Monday, January 25, 2016

Stomach Pains and Upward Mobility

The big news from last night's Episode 4 of Downtown Abbey's 6th Season is that the scriptwriter's sadistic persecution of Mr. and Mrs. Bates has ended (or at least so it seems so far). When Anna started having stomach cramps and seemed to be facing yet another miscarriage, Mary (who has an acknowledged soft spot for her faithful Anna) rushes her to London for a quick procedure that saves Anna's pregnancy - bringing long awaited joy to both Anna and her long-suffering husband (when he eventually gets let in on at least some of the secret). There are still five more episodes in which to ruin Bates and Anna's lives, but let's hope it really is over with! 

Bates and Anna may be safe, but unfortunately the police can't seem to let go of Downton. Last week it was Sprat. This week it is Baxter. Will they ever leave Downton in peace?

But the week's big surprise was when former housemaid Gwen, who had left Downton before the war to become a secretary and has kept moving up in the world, returns to Downton as Mrs. Harding to have luncheon with the family in the dining room and discuss women's education. Anna and Tom joyfully - and Barrrow jealously - recognize her, but the rest of the upstairs family doesn't - until Barrow manages to mention it in the dining room in a transparent attempt to embarrass her. As with most of Barrow's schemes, this backfires, and instead the family is touched by  her story - especially when it is revealed that the late Lady Sybil played such a prominent role in encouraging and helping Gwen to move on. And the mention of Sybil makes Mary more conscious of how different she is from her dear, dead sister and starts her reflecting on her life, and she becomes (at least briefly) a little nicer - even to Edith. Meanwhile, apart from Barrow, everyone - upstairs and down - seems happy for Gwen, who is lauded as an exemplar of upward mobility. And the incident inspires Edith to reflect on how it is that someone can work for the family for years and never be spoken to. The old system really does seem to be breaking down!

But there is upward mobility and there is upward mobility. Despite her modest status, Daisy is actually well positioned to become a successful cook somewhere some day, but her increasing descent into class warfare keeps clouding her judgment. About to create yet another scene on behalf of her father-in-law, she escapes disaster when Lord Grantham tells her that Mr.Mason will get the Drews' farm after all. But it was less Daisy's going to the barricades that got the farm for him, than old-fashioned noblesse oblige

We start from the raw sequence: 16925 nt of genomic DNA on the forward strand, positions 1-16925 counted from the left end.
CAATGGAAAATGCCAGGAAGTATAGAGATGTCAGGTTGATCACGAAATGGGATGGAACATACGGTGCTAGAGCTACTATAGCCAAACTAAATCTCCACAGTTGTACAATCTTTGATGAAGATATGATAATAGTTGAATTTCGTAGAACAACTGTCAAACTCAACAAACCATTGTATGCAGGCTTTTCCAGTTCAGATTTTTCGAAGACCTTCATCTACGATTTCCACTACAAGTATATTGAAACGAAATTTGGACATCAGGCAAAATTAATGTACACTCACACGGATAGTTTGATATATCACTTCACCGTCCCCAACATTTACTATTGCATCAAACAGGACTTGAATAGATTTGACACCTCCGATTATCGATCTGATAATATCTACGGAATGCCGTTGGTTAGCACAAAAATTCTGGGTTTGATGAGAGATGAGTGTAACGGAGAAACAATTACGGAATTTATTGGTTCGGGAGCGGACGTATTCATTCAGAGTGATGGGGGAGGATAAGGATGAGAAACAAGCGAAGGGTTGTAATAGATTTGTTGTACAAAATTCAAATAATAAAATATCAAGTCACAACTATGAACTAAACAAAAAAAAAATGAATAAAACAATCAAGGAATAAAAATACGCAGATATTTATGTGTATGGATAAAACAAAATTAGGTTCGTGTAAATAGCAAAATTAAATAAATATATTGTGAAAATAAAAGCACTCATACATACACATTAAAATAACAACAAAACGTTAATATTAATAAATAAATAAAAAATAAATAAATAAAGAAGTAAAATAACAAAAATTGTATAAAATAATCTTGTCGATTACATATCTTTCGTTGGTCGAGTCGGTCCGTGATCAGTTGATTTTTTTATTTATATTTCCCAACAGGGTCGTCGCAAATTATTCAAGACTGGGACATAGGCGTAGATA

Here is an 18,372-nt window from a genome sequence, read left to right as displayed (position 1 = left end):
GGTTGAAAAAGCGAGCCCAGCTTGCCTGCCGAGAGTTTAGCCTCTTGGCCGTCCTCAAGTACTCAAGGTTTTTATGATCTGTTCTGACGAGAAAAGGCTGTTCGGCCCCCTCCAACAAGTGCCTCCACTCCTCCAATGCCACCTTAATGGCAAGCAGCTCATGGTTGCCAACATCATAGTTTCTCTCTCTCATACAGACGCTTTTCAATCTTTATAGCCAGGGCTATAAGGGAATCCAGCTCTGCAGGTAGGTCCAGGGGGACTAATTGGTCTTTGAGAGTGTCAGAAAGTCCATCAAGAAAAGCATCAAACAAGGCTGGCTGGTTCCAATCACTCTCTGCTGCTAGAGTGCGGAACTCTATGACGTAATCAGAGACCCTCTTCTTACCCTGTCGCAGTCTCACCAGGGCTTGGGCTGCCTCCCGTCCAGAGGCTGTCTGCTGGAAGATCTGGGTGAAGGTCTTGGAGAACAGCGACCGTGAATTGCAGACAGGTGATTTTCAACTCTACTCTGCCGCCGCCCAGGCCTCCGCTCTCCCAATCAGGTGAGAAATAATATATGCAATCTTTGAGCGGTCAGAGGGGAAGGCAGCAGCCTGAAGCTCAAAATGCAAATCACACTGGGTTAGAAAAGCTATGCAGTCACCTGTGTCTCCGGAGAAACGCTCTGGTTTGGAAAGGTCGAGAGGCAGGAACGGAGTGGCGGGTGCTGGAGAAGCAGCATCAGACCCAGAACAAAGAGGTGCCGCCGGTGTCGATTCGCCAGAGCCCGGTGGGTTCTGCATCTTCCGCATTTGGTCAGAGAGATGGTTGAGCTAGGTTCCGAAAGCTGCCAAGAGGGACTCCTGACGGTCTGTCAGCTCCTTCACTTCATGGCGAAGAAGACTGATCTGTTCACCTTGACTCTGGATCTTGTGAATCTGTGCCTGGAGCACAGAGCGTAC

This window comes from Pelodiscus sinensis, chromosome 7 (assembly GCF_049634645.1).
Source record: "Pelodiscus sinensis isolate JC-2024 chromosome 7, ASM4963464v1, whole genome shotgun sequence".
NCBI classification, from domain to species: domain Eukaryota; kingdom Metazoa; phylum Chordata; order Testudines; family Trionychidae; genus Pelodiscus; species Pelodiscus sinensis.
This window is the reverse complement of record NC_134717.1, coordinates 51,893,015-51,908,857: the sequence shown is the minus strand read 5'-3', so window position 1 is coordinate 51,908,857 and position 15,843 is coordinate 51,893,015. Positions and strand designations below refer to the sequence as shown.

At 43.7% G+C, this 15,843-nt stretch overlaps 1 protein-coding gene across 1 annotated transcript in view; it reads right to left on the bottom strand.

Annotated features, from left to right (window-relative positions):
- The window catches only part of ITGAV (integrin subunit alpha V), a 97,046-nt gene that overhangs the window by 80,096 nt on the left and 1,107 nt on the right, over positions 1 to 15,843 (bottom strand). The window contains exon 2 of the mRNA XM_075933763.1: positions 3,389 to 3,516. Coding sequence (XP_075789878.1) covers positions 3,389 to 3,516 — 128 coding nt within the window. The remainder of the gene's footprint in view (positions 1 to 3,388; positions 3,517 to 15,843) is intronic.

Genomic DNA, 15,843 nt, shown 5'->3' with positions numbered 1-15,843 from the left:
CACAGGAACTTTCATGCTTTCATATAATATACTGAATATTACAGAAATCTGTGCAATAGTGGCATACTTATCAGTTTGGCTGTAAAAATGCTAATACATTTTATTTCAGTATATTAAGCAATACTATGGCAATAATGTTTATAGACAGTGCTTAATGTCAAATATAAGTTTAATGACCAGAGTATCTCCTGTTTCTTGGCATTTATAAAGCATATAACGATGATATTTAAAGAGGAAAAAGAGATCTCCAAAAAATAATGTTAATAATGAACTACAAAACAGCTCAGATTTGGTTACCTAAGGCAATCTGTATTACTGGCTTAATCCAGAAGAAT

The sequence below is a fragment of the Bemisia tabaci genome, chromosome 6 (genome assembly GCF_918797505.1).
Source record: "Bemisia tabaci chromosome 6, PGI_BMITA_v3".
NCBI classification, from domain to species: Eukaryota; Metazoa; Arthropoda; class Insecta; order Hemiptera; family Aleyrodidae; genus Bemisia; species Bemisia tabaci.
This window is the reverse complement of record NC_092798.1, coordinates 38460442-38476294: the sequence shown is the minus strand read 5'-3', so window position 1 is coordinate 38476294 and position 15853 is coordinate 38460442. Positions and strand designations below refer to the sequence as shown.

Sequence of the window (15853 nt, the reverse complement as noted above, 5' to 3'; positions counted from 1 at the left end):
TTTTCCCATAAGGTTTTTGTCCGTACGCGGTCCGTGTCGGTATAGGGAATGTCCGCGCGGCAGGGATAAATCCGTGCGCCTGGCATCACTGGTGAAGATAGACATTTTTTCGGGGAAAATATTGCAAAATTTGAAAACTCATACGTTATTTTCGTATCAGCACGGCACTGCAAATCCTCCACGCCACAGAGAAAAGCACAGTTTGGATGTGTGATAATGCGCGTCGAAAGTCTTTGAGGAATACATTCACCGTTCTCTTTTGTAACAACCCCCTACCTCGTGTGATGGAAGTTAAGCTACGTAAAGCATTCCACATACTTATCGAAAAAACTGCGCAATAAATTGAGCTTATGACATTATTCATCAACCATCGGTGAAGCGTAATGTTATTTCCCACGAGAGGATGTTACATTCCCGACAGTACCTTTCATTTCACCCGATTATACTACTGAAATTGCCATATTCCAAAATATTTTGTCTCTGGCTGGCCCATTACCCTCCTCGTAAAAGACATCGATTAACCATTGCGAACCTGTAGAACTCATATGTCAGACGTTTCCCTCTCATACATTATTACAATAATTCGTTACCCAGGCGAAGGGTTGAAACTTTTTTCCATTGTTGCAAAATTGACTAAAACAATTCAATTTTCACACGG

The silly quarrel about the hospital continues. Frustrated, Violet makes an argument about the aristocracy as the defenders of liberty against an all-powerful State that could have come straight our of De Tocqueville's The Old Regime and the French Revolution. But her argument is wasted on the others. Tonight the constant quarrel mainly serves to bring to Downton handsome Henry Talbot (whom Lady Mary had been somewhat taken with at the end of the last season.) He's a car-racing enthusiast, something Mary has no interest in. (After her last experience, I should think she might want to steer clear of any man who likes cars!) But will this finally be the romance Mary needs to end the series with another wonderful wedding? 

Personally, I'd like to see multiple marriages to end the series - in good old-fashioned fairy-tale style! Besides Mary and Henry, how about Edith and Bertie? And Baxter and Mosely? And maybe even Daisy and Andy? And perhaps Branson will finally find someone better than Miss Bunting?

But Downton is about decline and fall, and it can;t have a completely happy ending. Maybe Edith will succeed in business but remain personally unfulfilled? Without his old socialist fire, will Branson just fade into dullness?

And what about Lord Grantham's recurring stomach pains? Anna's pains had a happy outcome, but was Lady Rosamund being a prophet when she suggested that their mother, the Dowager Countess, might be attending Robert's funeral someday, rather than the other way around?

Finally, you just couldn't help but feel sorry for Barrow! His chance to be interim Butler during the Carsons' honeymoon could have been a time to shine and build greater credit toward a stellar reference from the family. Instead, he remains - as Baxter reminds him - his own worst enemy. But he poignantly admits how he's unhappy in that role and would rather be liked. Who wouldn't? But, of course, when you have never really been loved, it's hard to act the way those who do get loved learn to act!

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